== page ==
I love what I do. All of it. Absolutely and completely. I have always been fascinated by the human condition and the potential we hold within and beyond our minds and physical bodies. I am a human potential researcher and performance coach and I have been doing mind-body work in one form or another my entire life. From the body awareness I developed riding and training horses and as a professional dancer and choreographer to my mind-body medicine training and research in trauma and resiliency I did during my doctoral work at UVA – it all informs me.
Tonight I sit quietly as a client of mine receives his first professional massage. My client is a 52-year-old man with a family, two mortgages, an upper class lifestyle and all the typical stress related with it. He is also a senior vice president of a multi-billion dollar company and carries all of the related stress associated with his career.
The invitation for my client tonight was to allow himself to receive physical care. Before the session we talked about the various ways in which his body was (and had been for years) reacting to having to perform beyond it resources. I wanted for him to begin to really feel his body and relax into the places where he has held the stress of his job, the responsibility of his family and where he clung to the tenuous ties of his marriage. We have worked together as client and coach for several months and have laid the foundation for my client to take his understanding and experience of his mind-body to the next level.
I use the term mind-body as a singular term for a reason. The premise of my work is that the mind and body are, in their natural state, one. When we are born our mind and body are integrated in a dynamic, informative and interpretive way. The mind informs, influences and interprets the body and vice versa. As we develop, we consciously and unconsciously adapt to fit into the norms of our culture. In order to do this, in most developed countries, one must often separate the mind-body into parts – thinking parts and feeling parts.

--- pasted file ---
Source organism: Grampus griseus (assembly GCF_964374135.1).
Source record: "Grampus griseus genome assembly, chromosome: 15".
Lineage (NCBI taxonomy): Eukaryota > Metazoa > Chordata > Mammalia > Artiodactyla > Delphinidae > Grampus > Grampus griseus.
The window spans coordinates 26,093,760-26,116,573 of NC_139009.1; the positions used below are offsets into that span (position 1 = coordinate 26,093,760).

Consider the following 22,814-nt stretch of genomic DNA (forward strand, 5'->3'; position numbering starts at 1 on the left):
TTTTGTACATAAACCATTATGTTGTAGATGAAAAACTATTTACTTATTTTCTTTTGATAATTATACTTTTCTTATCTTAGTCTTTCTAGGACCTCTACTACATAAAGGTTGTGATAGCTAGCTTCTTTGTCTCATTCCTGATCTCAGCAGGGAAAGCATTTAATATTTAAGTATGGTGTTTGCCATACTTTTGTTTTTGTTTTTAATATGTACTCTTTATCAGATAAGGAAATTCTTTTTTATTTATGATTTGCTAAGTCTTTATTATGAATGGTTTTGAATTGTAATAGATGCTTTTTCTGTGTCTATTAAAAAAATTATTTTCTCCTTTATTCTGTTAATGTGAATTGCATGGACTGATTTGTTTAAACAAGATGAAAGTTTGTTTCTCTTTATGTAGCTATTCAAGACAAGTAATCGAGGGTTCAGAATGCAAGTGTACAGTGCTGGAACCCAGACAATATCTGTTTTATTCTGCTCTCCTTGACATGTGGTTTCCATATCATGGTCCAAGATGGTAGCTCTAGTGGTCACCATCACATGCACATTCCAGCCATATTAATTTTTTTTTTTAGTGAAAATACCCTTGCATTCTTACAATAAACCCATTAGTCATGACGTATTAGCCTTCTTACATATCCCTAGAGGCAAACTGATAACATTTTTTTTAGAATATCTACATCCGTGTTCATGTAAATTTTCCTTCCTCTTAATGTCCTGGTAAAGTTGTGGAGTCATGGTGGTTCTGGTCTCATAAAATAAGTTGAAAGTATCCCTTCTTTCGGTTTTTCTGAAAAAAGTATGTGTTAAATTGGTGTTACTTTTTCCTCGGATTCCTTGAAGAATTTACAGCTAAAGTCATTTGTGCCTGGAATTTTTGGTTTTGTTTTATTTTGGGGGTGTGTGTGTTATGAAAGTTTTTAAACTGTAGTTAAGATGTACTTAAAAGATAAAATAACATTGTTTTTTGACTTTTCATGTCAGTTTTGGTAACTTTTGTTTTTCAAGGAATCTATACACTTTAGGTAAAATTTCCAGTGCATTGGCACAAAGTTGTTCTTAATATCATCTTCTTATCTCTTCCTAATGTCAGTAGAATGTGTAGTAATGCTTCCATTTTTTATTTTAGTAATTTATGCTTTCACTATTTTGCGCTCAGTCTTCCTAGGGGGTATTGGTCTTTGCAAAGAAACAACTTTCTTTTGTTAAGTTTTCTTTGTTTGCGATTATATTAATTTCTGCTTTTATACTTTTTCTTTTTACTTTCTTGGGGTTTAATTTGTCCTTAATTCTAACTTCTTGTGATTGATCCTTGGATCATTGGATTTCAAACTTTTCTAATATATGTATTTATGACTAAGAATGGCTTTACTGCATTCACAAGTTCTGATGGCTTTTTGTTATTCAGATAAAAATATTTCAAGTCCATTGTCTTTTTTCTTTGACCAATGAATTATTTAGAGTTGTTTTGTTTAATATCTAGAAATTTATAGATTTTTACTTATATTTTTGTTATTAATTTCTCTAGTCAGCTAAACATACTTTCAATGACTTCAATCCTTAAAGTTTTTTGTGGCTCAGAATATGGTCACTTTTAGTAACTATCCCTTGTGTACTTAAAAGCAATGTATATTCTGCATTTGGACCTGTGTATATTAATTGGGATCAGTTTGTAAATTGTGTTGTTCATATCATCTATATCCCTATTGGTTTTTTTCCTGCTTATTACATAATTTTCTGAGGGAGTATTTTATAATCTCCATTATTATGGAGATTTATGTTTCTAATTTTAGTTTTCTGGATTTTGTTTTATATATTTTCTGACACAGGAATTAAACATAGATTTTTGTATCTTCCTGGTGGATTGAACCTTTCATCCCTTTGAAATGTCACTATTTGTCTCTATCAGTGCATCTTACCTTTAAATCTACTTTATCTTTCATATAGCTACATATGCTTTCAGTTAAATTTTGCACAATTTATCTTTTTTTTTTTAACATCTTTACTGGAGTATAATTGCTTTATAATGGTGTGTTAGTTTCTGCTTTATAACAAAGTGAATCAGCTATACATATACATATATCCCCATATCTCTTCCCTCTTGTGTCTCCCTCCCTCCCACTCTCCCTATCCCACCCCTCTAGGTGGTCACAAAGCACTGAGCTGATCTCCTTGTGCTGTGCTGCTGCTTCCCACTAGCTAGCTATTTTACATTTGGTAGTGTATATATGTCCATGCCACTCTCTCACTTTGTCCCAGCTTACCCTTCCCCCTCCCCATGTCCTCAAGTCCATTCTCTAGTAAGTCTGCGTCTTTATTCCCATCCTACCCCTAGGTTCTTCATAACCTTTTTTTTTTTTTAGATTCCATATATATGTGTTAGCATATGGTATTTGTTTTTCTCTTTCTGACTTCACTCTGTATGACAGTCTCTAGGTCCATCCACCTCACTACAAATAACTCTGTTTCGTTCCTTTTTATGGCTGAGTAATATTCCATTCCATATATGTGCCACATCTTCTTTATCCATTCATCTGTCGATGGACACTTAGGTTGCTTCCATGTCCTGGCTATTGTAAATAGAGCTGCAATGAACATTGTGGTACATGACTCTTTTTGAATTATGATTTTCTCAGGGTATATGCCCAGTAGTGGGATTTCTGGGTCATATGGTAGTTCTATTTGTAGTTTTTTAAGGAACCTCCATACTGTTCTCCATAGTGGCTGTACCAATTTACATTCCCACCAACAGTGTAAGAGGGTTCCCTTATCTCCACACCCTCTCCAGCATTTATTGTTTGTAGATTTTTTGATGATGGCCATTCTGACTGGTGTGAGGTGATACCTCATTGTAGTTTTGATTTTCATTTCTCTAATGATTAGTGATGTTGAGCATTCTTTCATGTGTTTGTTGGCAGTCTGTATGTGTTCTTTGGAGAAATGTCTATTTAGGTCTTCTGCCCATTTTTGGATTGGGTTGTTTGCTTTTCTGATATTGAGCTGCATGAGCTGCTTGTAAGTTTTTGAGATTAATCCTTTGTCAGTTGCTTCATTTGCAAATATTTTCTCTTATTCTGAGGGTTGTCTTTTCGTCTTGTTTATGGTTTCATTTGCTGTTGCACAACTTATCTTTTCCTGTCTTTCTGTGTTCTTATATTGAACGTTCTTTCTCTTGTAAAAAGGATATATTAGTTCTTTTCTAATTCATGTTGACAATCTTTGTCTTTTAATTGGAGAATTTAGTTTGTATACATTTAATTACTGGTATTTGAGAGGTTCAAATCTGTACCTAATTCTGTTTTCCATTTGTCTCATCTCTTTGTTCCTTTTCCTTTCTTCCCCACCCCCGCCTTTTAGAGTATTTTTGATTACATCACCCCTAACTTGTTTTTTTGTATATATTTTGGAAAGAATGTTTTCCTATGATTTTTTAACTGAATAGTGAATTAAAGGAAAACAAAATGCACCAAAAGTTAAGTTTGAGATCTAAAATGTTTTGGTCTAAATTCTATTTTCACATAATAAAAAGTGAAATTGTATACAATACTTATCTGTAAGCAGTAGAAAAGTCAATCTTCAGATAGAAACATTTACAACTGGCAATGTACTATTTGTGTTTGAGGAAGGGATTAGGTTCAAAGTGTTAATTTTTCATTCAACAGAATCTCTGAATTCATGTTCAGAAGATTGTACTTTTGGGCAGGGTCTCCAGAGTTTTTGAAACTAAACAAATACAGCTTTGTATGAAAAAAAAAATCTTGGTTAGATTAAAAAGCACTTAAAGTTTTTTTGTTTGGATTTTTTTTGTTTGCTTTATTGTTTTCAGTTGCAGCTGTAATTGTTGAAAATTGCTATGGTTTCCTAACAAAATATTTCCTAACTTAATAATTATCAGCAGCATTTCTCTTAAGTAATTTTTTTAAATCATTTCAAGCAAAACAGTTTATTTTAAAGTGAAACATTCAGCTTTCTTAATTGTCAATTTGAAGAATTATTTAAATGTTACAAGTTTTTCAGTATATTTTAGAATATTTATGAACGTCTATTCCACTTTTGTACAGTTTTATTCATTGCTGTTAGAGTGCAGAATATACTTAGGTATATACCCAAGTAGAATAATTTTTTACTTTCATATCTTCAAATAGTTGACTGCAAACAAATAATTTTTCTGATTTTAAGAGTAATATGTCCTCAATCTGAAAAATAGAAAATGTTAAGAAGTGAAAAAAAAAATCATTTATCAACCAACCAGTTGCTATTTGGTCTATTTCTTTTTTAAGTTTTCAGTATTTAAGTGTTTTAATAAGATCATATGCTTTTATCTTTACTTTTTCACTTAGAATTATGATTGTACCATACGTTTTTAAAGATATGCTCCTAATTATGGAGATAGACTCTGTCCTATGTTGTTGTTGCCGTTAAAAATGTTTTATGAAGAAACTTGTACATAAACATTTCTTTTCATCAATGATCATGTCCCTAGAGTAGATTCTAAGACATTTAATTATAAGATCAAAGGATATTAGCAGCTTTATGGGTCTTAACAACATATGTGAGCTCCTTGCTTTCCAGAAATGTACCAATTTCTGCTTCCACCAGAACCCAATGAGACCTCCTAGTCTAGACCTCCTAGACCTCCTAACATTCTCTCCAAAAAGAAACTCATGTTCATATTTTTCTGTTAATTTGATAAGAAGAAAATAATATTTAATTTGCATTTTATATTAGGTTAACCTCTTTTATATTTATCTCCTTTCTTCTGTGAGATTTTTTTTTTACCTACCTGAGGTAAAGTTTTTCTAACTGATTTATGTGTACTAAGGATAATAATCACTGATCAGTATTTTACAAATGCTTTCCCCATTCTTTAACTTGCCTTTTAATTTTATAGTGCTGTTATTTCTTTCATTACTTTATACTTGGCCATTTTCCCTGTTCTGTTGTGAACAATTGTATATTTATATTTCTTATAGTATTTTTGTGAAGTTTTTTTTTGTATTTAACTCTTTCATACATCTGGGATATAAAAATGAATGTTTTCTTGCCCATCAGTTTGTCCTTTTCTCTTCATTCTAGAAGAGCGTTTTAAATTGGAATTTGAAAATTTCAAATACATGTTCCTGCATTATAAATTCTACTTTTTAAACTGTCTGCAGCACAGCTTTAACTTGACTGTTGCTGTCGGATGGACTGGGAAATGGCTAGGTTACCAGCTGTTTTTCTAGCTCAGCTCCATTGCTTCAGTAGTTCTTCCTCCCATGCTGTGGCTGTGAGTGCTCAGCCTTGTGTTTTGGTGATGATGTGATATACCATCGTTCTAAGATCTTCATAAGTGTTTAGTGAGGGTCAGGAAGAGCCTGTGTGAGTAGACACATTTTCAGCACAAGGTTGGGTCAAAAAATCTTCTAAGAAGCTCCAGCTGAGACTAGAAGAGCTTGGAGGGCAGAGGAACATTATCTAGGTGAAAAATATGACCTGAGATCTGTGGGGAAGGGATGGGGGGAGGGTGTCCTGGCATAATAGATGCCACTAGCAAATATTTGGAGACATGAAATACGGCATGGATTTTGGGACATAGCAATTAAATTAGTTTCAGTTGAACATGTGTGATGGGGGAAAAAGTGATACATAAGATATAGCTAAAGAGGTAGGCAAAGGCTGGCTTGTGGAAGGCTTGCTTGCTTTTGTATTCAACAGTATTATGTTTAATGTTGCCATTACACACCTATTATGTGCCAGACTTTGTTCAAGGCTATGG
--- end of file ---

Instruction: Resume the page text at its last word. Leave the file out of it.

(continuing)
There are myriad paths to reintegrating the mind-body. In my experience, massage is one of them. The massage therapist, a longtime colleague of mine, is a gentle man and a master at what he does. He is as non-threatening as he is big; and he is a big man. Calming and soothing, professional yet warm. He is a good match for my client.
So here comes the “joy” part. I have the joy and privilege of witnessing my client not only receive his first massage but also begin to reconnect with his physical body. As I sit on the couch next to the massage table, I hear my client say, “Wow, what is that?” To which my colleague responds “That is some tightness associated with…and the connection here with this muscle is…so that there is an imbalance here and…”
As I listen I notice the change in the quality of my clients voice. His voice becomes softer and his speech is less pressured. As the session continues I begin to hear deep, slow breaths. Breaths that are coming spontaneously and naturally as his body relaxes. He is on his way.
This is the good stuff. The part when I know the co-creative relationship between he and I, client and coach, has taken hold. The part where a man who was so stressed out that he was physically numb on one side of his body is now not only able to feel his body but reflect that feeling through his thoughts and words. The part where a man who had no experience with any kind of mind-body work is connecting the work he and I have done with what is happening with him on the massage table. The part where a client who had no idea what mind-body work or a coach was when I met him is curious and trusting enough to hop onto a massage table and allow himself to be open to the experience. This is the good stuff. And yes, it is my joy too.